An interdisciplinary consideration of Paul Gilroy's contributions to cultural theory and understandings of modernity.
In the more than twenty years since the publication of his book The Black Atlantic, Paul Gilroy has become a leading Afro-European intellectual whose work in the cultural studies of race has influenced a number of fields and made the study of black Atlantic literatures and cultures an enduring part of the humanities. The essays in this collection examine the full trajectory of Gilroy's work, looking beyond The Black Atlantic to consider also his work in the intervening years, focusing in particular on his investigations of contemporary black life in the United States, histories of human rights, and the politics of memory and empire in contemporary Britain. With an essay by Gilroy himself extending his longstanding examination of fascism, racial thinking, and European philosophical thought, in addition to an interview with Gilroy, this volume features Gilroy's own words alongside other scholars' alternative conceptualizations and critical rereadings of his works.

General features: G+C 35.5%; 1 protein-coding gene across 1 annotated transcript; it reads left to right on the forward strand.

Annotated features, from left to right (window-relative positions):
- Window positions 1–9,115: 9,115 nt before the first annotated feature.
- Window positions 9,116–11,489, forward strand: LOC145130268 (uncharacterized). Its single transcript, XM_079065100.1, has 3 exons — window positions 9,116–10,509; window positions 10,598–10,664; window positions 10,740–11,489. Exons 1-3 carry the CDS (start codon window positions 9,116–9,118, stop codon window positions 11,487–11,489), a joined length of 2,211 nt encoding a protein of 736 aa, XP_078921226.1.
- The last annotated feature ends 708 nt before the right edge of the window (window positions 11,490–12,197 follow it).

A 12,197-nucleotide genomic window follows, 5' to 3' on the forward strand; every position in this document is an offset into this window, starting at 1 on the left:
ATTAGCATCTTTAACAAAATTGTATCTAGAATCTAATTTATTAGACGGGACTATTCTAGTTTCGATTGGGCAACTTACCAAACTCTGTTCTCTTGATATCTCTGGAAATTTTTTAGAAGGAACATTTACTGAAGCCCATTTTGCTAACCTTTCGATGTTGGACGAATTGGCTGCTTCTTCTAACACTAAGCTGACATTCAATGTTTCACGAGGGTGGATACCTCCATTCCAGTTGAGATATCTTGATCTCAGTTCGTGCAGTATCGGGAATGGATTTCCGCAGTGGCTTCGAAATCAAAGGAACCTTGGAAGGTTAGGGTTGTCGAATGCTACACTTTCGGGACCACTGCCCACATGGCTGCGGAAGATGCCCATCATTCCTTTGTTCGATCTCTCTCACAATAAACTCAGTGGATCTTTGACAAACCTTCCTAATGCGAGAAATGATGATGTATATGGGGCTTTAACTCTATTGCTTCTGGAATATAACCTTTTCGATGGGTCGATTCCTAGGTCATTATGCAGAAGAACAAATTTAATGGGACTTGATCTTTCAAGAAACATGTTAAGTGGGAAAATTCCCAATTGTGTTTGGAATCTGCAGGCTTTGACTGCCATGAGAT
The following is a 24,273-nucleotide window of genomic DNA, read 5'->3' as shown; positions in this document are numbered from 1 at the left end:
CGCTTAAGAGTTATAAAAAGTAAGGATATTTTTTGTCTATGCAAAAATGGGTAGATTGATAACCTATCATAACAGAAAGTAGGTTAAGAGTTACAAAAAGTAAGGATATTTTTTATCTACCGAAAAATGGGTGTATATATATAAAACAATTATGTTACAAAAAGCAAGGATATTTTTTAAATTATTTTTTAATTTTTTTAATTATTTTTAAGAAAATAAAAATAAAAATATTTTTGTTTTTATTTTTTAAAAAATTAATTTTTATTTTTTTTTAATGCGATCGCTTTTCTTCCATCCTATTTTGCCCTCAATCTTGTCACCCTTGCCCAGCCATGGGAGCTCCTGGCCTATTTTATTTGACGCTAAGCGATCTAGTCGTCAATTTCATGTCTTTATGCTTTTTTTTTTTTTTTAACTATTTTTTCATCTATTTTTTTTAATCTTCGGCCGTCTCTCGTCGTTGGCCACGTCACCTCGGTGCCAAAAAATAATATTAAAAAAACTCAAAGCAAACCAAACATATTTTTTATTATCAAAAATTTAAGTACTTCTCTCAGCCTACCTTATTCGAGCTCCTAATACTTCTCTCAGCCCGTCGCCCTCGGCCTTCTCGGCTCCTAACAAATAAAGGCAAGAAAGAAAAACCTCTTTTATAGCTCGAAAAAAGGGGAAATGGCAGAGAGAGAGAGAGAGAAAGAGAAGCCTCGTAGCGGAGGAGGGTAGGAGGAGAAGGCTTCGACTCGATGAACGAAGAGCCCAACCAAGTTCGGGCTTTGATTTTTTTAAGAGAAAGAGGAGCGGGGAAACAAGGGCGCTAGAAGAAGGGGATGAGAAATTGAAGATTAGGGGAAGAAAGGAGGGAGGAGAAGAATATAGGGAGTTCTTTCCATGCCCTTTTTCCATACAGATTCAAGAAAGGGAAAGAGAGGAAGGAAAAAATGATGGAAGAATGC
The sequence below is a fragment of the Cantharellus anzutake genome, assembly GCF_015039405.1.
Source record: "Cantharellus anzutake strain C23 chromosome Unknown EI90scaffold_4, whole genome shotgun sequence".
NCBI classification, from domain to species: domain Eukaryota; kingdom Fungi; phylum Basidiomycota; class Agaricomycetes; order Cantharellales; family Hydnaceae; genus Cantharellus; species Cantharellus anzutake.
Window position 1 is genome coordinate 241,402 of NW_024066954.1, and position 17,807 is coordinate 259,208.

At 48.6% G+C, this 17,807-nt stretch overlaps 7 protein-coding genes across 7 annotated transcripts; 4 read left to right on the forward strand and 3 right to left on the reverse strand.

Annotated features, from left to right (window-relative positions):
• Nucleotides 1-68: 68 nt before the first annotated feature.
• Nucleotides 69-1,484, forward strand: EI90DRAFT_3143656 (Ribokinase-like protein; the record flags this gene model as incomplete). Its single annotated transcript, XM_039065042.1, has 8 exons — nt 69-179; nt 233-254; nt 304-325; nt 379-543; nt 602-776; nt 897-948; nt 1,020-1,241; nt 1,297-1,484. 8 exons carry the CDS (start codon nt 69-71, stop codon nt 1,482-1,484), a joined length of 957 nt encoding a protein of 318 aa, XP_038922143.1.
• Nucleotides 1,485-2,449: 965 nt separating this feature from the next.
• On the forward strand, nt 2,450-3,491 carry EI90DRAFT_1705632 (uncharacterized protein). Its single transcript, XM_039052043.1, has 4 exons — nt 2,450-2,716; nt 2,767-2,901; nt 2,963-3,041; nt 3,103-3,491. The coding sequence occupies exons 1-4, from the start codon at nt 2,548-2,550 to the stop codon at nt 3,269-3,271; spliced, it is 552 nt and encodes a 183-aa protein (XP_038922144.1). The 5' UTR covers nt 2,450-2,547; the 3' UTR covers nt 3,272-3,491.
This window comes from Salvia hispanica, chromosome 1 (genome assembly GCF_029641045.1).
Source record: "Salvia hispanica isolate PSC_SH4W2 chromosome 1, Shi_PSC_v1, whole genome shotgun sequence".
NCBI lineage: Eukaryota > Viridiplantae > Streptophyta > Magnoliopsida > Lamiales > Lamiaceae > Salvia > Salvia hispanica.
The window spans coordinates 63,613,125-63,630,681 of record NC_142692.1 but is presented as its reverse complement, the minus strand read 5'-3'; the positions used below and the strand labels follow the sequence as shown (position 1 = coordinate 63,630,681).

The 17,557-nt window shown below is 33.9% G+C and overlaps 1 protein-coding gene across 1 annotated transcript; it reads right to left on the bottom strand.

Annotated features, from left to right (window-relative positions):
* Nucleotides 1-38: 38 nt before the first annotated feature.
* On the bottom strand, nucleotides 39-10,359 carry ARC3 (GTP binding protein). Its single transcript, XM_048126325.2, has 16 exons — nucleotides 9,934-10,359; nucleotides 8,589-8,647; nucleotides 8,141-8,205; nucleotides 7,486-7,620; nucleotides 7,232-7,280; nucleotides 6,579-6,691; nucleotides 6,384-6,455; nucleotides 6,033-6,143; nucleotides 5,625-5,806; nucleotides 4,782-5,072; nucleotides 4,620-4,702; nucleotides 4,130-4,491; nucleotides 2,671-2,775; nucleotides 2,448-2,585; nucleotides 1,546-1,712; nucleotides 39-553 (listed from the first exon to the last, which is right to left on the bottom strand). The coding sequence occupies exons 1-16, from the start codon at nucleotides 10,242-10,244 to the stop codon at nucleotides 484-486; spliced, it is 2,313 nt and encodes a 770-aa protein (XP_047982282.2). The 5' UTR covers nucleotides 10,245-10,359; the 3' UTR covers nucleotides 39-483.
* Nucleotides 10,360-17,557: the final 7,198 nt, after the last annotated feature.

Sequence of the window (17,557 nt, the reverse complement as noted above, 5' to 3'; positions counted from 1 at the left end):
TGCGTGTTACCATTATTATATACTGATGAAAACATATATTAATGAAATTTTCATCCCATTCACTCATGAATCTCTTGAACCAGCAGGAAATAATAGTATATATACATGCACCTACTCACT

Rebecka Rutledge Fisher is Associate Professor of English and Comparative Literature at the University of North Carolina at Chapel Hill and author of Habitations of the Veil: Metaphor and the Poetics of Black Being in African American Literature, also published by SUNY Press. Jay Garcia is Associate Professor of Comparative Literature at New York University and author of Psychology Comes to Harlem: Rethinking the Race Question in Twentieth-Century America.
"…a diverse approach that allows for a well-rounded examination of Gilroy's rich, complex oeuvre. " — CHOICE